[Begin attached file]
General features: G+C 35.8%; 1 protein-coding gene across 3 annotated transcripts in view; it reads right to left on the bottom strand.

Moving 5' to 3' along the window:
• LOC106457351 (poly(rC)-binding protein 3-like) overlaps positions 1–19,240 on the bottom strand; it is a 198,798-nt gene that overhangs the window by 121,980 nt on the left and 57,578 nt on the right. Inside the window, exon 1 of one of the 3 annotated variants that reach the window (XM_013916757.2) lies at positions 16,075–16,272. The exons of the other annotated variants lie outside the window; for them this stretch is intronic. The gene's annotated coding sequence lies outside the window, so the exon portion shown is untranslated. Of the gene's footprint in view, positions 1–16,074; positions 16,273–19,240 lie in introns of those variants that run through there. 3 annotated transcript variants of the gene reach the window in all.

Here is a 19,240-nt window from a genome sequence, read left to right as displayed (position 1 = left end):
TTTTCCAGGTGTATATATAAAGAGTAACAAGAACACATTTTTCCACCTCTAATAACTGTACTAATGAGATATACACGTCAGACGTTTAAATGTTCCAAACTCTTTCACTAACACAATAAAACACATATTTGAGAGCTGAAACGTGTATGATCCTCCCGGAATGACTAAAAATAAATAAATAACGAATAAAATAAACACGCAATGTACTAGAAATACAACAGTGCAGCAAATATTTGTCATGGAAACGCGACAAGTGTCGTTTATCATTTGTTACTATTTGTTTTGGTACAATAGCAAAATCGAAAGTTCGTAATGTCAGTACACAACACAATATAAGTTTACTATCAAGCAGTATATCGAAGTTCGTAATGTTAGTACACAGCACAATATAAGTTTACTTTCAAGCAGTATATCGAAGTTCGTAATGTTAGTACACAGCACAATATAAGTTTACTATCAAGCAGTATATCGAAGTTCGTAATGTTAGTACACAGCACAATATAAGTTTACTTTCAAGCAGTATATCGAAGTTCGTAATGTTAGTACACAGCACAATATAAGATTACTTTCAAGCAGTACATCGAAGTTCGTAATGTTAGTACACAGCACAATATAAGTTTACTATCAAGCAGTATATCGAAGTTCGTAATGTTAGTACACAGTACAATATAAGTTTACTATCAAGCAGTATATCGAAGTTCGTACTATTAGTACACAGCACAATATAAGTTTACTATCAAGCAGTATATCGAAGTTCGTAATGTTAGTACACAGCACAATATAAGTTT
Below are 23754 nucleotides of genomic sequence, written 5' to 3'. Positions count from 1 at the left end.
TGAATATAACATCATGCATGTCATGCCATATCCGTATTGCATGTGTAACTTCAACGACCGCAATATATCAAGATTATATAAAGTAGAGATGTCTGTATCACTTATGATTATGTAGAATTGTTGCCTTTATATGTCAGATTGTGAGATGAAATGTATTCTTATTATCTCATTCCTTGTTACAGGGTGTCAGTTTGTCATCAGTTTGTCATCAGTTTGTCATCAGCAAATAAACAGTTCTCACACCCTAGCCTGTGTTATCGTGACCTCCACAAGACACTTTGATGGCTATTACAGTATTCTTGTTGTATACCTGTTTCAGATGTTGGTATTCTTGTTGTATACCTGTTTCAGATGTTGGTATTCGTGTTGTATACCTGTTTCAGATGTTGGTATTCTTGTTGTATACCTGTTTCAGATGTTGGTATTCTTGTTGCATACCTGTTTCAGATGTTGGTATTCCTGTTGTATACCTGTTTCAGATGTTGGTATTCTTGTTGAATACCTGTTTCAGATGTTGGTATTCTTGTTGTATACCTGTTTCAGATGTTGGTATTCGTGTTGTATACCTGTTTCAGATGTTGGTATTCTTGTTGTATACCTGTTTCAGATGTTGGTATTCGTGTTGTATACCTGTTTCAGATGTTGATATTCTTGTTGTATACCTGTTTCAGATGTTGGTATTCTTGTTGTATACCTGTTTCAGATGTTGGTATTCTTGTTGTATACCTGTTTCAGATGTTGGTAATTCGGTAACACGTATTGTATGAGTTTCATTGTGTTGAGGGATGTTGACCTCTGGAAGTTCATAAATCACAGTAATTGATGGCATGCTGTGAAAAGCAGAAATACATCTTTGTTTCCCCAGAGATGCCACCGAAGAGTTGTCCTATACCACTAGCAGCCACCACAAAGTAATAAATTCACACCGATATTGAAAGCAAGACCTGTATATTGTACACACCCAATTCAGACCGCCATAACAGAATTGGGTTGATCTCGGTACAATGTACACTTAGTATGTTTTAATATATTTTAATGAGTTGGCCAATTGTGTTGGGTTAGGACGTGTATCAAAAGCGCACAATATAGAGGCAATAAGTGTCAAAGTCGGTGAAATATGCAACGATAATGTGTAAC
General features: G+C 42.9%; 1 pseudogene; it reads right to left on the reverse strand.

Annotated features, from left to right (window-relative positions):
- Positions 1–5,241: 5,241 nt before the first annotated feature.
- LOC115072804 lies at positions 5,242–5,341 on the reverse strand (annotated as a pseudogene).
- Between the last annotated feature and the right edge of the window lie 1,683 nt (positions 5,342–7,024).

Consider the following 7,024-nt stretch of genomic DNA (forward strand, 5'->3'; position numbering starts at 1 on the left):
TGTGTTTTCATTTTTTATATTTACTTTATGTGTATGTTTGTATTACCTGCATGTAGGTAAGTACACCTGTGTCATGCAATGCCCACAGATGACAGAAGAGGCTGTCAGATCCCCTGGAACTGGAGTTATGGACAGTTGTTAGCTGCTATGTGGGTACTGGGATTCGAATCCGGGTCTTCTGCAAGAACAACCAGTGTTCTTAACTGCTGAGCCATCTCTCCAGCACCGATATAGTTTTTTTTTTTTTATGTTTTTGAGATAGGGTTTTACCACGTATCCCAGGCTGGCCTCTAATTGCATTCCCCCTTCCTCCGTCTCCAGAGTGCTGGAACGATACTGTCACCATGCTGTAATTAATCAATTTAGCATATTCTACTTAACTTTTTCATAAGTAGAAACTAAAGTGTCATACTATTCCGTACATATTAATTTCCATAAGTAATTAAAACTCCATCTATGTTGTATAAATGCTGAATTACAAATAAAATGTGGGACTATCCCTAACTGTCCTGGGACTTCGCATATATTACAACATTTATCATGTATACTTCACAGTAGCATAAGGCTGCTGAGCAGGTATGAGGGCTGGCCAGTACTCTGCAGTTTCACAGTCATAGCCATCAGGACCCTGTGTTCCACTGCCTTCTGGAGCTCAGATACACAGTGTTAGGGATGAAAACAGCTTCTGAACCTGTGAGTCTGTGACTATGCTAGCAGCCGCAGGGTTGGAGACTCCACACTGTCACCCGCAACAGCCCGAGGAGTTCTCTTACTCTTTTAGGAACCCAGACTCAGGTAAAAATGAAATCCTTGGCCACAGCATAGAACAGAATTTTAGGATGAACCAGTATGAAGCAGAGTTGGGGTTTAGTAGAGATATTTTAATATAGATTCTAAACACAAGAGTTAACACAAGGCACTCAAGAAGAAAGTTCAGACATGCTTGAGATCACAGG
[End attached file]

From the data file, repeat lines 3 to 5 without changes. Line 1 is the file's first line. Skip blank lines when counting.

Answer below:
• LOC106457351 (poly(rC)-binding protein 3-like) overlaps positions 1–19,240 on the bottom strand; it is a 198,798-nt gene that overhangs the window by 121,980 nt on the left and 57,578 nt on the right. Inside the window, exon 1 of one of the 3 annotated variants that reach the window (XM_013916757.2) lies at positions 16,075–16,272. The exons of the other annotated variants lie outside the window; for them this stretch is intronic. The gene's annotated coding sequence lies outside the window, so the exon portion shown is untranslated. Of the gene's footprint in view, positions 1–16,074; positions 16,273–19,240 lie in introns of those variants that run through there. 3 annotated transcript variants of the gene reach the window in all.

Here is a 19,240-nt window from a genome sequence, read left to right as displayed (position 1 = left end):
TTTTCCAGGTGTATATATAAAGAGTAACAAGAACACATTTTTCCACCTCTAATAACTGTACTAATGAGATATACACGTCAGACGTTTAAATGTTCCAAACTCTTTCACTAACACAATAAAACACATATTTGAGAGCTGAAACGTGTATGATCCTCCCGGAATGACTAAAAATAAATAAATAACGAATAAAATAAACACGCAATGTACTAGAAATACAACAGTGCAGCAAATATTTGTCATGGAAACGCGACAAGTGTCGTTTATCATTTGTTACTATTTGTTTTGGTACAATAGCAAAATCGAAAGTTCGTAATGTCAGTACACAACACAATATAAGTTTACTATCAAGCAGTATATCGAAGTTCGTAATGTTAGTACACAGCACAATATAAGTTTACTTTCAAGCAGTATATCGAAGTTCGTAATGTTAGTACACAGCACAATATAAGTTTACTATCAAGCAGTATATCGAAGTTCGTAATGTTAGTACACAGCACAATATAAGTTTACTTTCAAGCAGTATATCGAAGTTCGTAATGTTAGTACACAGCACAATATAAGATTACTTTCAAGCAGTACATCGAAGTTCGTAATGTTAGTACACAGCACAATATAAGTTTACTATCAAGCAGTATATCGAAGTTCGTAATGTTAGTACACAGTACAATATAAGTTTACTATCAAGCAGTATATCGAAGTTCGTACTATTAGTACACAGCACAATATAAGTTTACTATCAAGCAGTATATCGAAGTTCGTAATGTTAGTACACAGCACAATATAAGTTT